Plan Ahead for Extreme Air Conditions

Fire in pine forest in Moccasin, California
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Residents in some parts of the American West are already used to thinking of wildfires as seasonal, rather than infrequent, threats. As the annual acreage burned by wildfires increases, residential areas throughout the country are coming under threat more frequently. Residents in many regions of the U.S. must now prepare for fire season. In fact, as the fires grow bigger, and multiple fires burn at the same time, air quality becomes an issue even for people who live far away from the flames. Take time at the end of each year’s fire season to prepare for next summer’s smokestorms.

Stay Safe

If you live in a region that is susceptible to wildfires (in California, check this map; everywhere else, check your county’s emergency management website), your first priority is to plan for your immediate safety during a wildfire.

Prepare and practice a wildfire action plan well in advance of wildfire season. A good plan should include strategies for evacuation, communication with family members in case of separation, and plans for protecting pets and livestock. The offseason is also a good time to make your home and landscape more fire-resistant. Once you have prepared for fire, you can start to think about smoke.

Stay Healthy

In addition to the immediate risk of flames, residents in areas that experience wildfires — and for many hundreds of miles beyond them — need to prepare for extreme air pollution during fire season. Smoke from wildfires can create unhealthy air states away from the actual blaze. This year, a smokestorm blanketed the entire Pacific Northwest in dangerously high levels of particulate pollution. Smokestorms are likely to become a regular fire season occurrence as wildfires increase in frequency and intensity.

The U.S. AQI is the EPA’s index for reporting air quality. It is a scale that runs from 0 to 500, where values under 50 represent good air quality. Sensitive populations, like people with asthma, the elderly, and children should reduce their exposure to outside air when AQI values are above 100. Over 150, air quality is unhealthy for everyone — this is the level that Pacific Northwest air exceeded for more than a week this Summer. EPA’s Smoke Sense app helps citizen scientists learn more about the health impacts of smoke and provides location-specific air quality information.

Under normal conditions, indoor air quality is often worse than outside air. During a smokestorm, the CDC advises everyone to remain indoors with the windows closed. Start now to improve your indoor air quality before next summer’s fires begin to burn. California provides guidance on selecting home air cleaning devices.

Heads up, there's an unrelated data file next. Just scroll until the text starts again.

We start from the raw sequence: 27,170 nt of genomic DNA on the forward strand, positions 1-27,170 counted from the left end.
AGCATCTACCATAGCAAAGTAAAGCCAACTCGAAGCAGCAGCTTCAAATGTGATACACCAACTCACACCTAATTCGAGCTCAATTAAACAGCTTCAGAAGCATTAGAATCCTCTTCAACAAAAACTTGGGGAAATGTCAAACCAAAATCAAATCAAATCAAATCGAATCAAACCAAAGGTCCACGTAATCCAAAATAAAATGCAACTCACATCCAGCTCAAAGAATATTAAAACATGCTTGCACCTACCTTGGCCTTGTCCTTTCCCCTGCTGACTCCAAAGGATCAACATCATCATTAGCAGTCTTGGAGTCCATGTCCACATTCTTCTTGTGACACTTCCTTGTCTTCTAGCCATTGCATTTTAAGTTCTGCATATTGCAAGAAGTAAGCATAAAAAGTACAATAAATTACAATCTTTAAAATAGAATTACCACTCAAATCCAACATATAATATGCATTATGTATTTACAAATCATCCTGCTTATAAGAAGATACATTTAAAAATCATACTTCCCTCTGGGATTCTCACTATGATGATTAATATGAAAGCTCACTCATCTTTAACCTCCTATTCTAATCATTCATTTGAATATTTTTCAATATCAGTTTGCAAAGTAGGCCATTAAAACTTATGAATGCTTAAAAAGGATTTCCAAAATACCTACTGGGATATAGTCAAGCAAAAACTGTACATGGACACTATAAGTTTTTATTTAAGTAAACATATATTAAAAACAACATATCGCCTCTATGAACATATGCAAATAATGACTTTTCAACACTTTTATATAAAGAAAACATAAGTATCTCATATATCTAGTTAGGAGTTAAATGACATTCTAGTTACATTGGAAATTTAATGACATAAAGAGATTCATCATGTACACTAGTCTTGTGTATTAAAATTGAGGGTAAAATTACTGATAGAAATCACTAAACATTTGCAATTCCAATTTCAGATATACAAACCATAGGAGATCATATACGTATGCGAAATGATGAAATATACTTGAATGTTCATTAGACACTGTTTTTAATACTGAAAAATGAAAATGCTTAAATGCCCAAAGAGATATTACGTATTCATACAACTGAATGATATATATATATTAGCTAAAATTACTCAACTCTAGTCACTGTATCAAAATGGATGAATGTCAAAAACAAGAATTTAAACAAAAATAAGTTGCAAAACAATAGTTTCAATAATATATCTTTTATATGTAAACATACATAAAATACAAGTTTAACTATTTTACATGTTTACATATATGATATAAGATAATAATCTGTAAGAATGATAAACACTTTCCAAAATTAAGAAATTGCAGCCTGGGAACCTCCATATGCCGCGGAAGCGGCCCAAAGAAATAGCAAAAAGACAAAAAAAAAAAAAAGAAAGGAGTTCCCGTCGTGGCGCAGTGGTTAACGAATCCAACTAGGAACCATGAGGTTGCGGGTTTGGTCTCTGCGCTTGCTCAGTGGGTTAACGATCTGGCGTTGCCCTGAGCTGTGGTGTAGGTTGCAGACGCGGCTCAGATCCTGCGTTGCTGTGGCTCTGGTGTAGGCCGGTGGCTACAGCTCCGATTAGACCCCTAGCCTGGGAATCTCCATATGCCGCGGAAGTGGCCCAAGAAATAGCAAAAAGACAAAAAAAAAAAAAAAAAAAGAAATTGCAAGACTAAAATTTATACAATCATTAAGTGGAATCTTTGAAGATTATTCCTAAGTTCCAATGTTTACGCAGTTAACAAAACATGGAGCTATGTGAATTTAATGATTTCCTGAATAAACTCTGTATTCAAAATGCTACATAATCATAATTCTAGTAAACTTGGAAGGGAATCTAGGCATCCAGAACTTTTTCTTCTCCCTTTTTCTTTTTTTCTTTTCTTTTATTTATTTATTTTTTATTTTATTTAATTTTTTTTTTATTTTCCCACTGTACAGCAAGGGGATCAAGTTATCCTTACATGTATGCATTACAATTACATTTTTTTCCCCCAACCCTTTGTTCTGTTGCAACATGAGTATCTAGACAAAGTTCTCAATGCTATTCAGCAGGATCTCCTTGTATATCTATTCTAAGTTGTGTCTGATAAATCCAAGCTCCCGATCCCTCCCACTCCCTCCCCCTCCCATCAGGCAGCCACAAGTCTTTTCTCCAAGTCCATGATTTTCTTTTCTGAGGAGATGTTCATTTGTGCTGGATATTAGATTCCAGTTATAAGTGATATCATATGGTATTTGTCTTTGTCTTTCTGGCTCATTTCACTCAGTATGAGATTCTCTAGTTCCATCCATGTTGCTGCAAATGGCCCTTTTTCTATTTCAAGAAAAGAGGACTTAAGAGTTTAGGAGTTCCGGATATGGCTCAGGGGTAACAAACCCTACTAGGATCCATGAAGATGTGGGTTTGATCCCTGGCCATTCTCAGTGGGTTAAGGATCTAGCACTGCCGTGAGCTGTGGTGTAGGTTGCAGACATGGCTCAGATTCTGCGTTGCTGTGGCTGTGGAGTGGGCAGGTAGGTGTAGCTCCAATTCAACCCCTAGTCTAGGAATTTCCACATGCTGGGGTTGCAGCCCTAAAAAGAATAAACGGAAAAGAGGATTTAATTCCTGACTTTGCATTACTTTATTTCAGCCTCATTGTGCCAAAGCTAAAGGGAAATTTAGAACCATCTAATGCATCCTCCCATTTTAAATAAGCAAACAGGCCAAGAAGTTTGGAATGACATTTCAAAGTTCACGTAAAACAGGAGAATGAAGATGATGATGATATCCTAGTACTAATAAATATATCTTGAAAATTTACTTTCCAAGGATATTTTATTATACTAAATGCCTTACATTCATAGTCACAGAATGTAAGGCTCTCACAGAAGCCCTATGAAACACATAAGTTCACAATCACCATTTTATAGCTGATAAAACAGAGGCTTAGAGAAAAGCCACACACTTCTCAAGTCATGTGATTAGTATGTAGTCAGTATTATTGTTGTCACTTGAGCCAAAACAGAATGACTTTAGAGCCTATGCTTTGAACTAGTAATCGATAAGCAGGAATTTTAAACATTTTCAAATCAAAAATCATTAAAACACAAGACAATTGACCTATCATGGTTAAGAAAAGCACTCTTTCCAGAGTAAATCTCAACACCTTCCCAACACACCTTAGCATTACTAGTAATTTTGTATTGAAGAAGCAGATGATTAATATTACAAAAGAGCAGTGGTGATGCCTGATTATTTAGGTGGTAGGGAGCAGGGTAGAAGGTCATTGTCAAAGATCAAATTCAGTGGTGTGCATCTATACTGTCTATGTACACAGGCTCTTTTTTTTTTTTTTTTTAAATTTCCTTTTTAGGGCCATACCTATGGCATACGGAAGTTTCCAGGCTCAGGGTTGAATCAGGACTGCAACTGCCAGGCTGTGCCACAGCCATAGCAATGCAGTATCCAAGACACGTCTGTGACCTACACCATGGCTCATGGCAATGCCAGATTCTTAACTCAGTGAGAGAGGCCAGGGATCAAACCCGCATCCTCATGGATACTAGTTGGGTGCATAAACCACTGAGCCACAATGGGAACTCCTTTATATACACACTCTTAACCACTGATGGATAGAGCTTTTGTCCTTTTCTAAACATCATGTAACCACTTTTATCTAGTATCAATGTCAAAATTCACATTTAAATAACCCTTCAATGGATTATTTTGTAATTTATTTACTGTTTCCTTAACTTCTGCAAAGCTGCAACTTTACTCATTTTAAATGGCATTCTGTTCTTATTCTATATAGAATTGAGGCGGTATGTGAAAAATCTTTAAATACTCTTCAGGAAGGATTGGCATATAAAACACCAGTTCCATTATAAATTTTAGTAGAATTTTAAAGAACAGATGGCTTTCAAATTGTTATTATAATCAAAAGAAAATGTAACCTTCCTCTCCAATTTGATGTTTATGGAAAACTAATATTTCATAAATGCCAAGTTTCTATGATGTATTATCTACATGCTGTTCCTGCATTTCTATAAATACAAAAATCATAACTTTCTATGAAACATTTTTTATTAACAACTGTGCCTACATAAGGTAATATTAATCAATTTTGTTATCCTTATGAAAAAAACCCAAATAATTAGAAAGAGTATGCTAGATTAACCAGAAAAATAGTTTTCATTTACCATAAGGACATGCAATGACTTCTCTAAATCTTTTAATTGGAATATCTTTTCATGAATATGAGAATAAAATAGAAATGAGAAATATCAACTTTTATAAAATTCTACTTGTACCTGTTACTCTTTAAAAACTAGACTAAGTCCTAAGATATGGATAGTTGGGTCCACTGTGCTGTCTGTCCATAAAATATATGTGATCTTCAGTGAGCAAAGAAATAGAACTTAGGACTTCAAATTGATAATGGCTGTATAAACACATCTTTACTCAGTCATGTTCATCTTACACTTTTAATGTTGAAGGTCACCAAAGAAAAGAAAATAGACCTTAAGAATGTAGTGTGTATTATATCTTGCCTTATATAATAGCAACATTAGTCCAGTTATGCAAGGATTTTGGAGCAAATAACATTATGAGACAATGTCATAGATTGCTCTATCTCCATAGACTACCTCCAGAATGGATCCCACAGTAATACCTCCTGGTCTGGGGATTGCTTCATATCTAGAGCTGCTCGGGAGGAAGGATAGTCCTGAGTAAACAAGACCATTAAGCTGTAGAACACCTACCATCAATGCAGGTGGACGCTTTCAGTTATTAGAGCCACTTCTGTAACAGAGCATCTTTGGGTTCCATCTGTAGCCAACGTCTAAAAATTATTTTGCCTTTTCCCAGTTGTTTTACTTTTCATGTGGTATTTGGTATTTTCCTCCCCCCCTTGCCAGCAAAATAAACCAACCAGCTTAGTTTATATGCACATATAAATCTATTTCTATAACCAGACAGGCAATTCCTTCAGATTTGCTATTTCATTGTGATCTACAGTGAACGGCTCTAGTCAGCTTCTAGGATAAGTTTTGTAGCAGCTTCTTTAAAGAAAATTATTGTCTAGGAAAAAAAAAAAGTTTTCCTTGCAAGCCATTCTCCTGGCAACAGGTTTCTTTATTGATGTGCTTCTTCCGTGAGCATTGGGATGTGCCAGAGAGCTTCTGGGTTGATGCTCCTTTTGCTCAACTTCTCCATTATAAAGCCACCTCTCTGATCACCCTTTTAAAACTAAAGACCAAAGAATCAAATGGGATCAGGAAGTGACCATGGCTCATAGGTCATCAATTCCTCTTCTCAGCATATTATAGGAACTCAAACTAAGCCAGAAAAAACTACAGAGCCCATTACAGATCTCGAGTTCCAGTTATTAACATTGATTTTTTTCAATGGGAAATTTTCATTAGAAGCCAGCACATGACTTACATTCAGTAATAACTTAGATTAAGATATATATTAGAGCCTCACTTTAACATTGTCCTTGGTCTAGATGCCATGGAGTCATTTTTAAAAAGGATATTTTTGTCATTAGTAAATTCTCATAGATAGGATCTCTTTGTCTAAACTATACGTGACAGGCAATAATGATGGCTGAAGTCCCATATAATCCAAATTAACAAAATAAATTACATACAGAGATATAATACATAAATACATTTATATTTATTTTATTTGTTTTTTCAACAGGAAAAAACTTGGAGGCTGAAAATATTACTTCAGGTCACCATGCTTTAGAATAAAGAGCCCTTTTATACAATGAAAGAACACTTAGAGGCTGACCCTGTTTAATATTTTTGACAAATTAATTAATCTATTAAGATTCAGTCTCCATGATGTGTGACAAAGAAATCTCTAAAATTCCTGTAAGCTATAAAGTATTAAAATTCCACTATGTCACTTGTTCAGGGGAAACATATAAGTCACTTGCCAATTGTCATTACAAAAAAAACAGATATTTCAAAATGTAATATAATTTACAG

If you wait until a smokestorm to buy filtration masks, you may find them out of stock. Plan ahead and buy them now. Neither bandanas nor the face masks that you buy when you have a cold or paint your living room provide any protection from smoke.

Respirator masks labeled N95 or N100 with two straps cannot filter gases like carbon monoxide or formaldehyde, but they will block particulate pollution. They may not be appropriate for sensitive populations. Members of these groups should consult with a healthcare provider to learn how to stay healthy during a smokestorm.

 

Speak Out

Hotter, drier summers consistent with climate change are exacerbating wildfires around the world. In the U.S., traditional forest management is part of the problem, too. A century of allowing the largest trees to be logged, total fire suppression, and nearly unchecked livestock grazing have created optimal conditions for the spread of wildfires. Unless these underlying conditions are corrected, we can count on increasingly more frequent and severe wildfires and their associated smokestorms.

Elected representatives need to hear from constituents who value clean air: The U.S. must improve forest management practices and take action to stop climate change.

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Gemma Alexander

Gemma Alexander has an M.S. in urban horticulture and a backyard filled with native plants. After working in a genetics laboratory and at a landfill, she now writes about the environment, the arts and family. See more of her writing here.

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